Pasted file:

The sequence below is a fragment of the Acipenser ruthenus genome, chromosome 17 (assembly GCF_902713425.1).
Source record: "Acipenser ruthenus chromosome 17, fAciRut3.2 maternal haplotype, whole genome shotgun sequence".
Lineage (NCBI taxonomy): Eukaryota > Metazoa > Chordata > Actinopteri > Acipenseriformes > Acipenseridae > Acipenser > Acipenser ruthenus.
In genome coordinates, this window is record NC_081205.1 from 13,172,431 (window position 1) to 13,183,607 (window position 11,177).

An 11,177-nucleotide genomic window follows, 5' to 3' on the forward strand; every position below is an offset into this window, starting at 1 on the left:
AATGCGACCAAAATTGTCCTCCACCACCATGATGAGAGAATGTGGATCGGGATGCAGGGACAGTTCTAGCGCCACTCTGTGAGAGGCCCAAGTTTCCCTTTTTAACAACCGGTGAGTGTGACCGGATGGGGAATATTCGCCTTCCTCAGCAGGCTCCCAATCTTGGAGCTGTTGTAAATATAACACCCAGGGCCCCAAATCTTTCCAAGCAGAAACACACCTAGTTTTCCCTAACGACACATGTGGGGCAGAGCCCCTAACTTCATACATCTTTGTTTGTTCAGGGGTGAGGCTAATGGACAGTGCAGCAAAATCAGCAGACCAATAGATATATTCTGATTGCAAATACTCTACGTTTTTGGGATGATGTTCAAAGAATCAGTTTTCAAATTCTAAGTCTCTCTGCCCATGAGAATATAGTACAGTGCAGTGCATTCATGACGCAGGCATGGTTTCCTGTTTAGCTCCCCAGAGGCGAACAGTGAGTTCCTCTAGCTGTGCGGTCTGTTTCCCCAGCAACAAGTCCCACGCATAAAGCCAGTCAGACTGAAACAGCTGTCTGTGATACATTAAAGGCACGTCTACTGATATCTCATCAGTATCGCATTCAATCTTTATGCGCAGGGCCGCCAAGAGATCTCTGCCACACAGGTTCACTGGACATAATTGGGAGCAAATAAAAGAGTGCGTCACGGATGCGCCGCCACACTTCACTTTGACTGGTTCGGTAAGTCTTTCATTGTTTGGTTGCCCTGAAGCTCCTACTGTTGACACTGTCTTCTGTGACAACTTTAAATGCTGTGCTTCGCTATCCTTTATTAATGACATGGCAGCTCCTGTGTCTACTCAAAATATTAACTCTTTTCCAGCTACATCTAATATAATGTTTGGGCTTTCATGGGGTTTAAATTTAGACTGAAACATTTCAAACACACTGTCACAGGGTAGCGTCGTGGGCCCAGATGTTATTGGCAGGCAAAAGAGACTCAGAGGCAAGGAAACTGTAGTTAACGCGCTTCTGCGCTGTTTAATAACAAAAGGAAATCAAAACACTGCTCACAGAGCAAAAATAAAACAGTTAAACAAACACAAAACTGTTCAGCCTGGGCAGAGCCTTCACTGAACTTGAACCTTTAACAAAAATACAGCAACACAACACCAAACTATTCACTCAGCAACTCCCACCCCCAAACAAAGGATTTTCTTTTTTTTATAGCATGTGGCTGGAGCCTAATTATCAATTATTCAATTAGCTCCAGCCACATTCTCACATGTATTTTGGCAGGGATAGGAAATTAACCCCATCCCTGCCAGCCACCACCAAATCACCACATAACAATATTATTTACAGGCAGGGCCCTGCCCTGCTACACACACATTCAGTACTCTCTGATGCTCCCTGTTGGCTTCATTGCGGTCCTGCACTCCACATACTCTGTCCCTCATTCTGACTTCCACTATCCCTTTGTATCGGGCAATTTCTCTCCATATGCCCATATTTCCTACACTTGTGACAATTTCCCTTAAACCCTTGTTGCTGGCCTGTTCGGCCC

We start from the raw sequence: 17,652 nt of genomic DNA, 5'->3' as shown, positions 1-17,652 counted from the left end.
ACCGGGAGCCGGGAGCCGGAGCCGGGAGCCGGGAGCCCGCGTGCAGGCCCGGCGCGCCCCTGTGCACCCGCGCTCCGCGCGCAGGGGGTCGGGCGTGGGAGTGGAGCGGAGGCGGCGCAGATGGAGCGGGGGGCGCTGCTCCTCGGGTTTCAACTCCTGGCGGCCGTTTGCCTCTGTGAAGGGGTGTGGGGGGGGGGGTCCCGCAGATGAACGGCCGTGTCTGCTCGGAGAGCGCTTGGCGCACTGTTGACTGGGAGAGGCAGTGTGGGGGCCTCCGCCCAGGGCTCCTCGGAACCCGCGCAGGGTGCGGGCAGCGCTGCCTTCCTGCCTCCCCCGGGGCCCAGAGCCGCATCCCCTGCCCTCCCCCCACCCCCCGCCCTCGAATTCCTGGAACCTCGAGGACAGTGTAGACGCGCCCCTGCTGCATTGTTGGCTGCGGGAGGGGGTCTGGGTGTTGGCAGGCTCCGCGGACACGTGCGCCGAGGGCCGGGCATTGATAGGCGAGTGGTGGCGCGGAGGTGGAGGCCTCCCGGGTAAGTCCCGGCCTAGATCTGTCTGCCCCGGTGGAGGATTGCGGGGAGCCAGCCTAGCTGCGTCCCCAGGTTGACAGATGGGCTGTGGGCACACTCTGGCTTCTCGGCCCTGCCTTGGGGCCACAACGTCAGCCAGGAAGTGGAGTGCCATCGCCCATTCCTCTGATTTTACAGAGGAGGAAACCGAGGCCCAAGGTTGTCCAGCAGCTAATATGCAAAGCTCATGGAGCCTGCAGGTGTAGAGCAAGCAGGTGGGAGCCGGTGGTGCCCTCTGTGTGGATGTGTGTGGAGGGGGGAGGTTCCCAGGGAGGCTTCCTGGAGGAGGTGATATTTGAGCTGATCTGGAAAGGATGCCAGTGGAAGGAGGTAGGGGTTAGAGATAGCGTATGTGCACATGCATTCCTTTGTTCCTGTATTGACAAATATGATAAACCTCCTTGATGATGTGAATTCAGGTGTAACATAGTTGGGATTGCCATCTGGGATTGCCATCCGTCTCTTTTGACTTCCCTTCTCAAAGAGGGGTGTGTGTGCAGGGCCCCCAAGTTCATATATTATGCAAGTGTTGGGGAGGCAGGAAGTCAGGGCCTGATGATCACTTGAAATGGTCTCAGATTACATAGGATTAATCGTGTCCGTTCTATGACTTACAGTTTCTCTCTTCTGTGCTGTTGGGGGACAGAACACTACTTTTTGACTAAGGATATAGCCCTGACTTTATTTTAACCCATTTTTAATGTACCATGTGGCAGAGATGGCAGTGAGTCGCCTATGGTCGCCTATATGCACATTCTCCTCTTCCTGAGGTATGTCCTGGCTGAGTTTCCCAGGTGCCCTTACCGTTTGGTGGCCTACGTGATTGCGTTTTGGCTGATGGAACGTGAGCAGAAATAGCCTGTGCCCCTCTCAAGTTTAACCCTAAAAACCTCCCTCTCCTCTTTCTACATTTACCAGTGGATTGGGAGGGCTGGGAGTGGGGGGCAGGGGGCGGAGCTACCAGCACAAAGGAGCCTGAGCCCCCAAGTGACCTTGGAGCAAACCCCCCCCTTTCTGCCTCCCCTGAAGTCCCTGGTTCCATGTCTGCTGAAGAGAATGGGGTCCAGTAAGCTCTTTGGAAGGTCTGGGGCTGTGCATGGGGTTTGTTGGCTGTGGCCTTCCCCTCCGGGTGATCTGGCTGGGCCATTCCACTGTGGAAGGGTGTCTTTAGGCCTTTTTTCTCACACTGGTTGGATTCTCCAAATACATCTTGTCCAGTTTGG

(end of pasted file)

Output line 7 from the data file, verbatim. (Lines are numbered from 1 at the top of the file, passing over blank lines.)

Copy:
We start from the raw sequence: 17,652 nt of genomic DNA, 5'->3' as shown, positions 1-17,652 counted from the left end.